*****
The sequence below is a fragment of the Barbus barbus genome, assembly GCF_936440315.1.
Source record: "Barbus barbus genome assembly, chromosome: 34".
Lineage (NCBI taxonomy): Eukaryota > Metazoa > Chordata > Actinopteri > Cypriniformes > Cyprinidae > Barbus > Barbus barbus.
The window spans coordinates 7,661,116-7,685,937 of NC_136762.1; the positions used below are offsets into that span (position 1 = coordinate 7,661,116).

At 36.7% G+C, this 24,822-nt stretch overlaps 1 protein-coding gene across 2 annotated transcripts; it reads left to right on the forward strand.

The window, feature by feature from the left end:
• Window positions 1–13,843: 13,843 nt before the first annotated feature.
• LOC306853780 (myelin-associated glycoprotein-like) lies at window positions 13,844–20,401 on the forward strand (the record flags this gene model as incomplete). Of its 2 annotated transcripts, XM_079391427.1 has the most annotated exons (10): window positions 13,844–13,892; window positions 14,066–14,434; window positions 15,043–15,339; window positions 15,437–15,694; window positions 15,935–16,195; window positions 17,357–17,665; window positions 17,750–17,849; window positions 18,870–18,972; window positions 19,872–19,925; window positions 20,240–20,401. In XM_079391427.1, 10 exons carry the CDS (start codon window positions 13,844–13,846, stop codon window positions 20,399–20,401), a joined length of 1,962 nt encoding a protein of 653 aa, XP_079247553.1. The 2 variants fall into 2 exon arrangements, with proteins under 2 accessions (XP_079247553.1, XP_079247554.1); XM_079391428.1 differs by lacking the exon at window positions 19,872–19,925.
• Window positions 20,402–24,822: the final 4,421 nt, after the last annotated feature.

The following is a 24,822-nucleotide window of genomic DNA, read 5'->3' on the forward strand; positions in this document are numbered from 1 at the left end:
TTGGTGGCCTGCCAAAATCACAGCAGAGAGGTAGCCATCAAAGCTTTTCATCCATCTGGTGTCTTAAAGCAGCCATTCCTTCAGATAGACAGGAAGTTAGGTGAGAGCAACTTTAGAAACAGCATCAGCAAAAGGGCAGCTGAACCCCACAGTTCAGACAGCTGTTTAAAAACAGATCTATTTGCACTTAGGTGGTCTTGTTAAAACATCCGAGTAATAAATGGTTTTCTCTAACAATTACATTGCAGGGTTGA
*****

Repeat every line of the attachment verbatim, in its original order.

The sequence below is a fragment of the Barbus barbus genome, assembly GCF_936440315.1.
Source record: "Barbus barbus genome assembly, chromosome: 34".
Lineage (NCBI taxonomy): Eukaryota > Metazoa > Chordata > Actinopteri > Cypriniformes > Cyprinidae > Barbus > Barbus barbus.
The window spans coordinates 7,661,116-7,685,937 of NC_136762.1; the positions used below are offsets into that span (position 1 = coordinate 7,661,116).

At 36.7% G+C, this 24,822-nt stretch overlaps 1 protein-coding gene across 2 annotated transcripts; it reads left to right on the forward strand.

The window, feature by feature from the left end:
• Window positions 1–13,843: 13,843 nt before the first annotated feature.
• LOC306853780 (myelin-associated glycoprotein-like) lies at window positions 13,844–20,401 on the forward strand (the record flags this gene model as incomplete). Of its 2 annotated transcripts, XM_079391427.1 has the most annotated exons (10): window positions 13,844–13,892; window positions 14,066–14,434; window positions 15,043–15,339; window positions 15,437–15,694; window positions 15,935–16,195; window positions 17,357–17,665; window positions 17,750–17,849; window positions 18,870–18,972; window positions 19,872–19,925; window positions 20,240–20,401. In XM_079391427.1, 10 exons carry the CDS (start codon window positions 13,844–13,846, stop codon window positions 20,399–20,401), a joined length of 1,962 nt encoding a protein of 653 aa, XP_079247553.1. The 2 variants fall into 2 exon arrangements, with proteins under 2 accessions (XP_079247553.1, XP_079247554.1); XM_079391428.1 differs by lacking the exon at window positions 19,872–19,925.
• Window positions 20,402–24,822: the final 4,421 nt, after the last annotated feature.

The following is a 24,822-nucleotide window of genomic DNA, read 5'->3' on the forward strand; positions in this document are numbered from 1 at the left end:
TTGGTGGCCTGCCAAAATCACAGCAGAGAGGTAGCCATCAAAGCTTTTCATCCATCTGGTGTCTTAAAGCAGCCATTCCTTCAGATAGACAGGAAGTTAGGTGAGAGCAACTTTAGAAACAGCATCAGCAAAAGGGCAGCTGAACCCCACAGTTCAGACAGCTGTTTAAAAACAGATCTATTTGCACTTAGGTGGTCTTGTTAAAACATCCGAGTAATAAATGGTTTTCTCTAACAATTACATTGCAGGGTTGA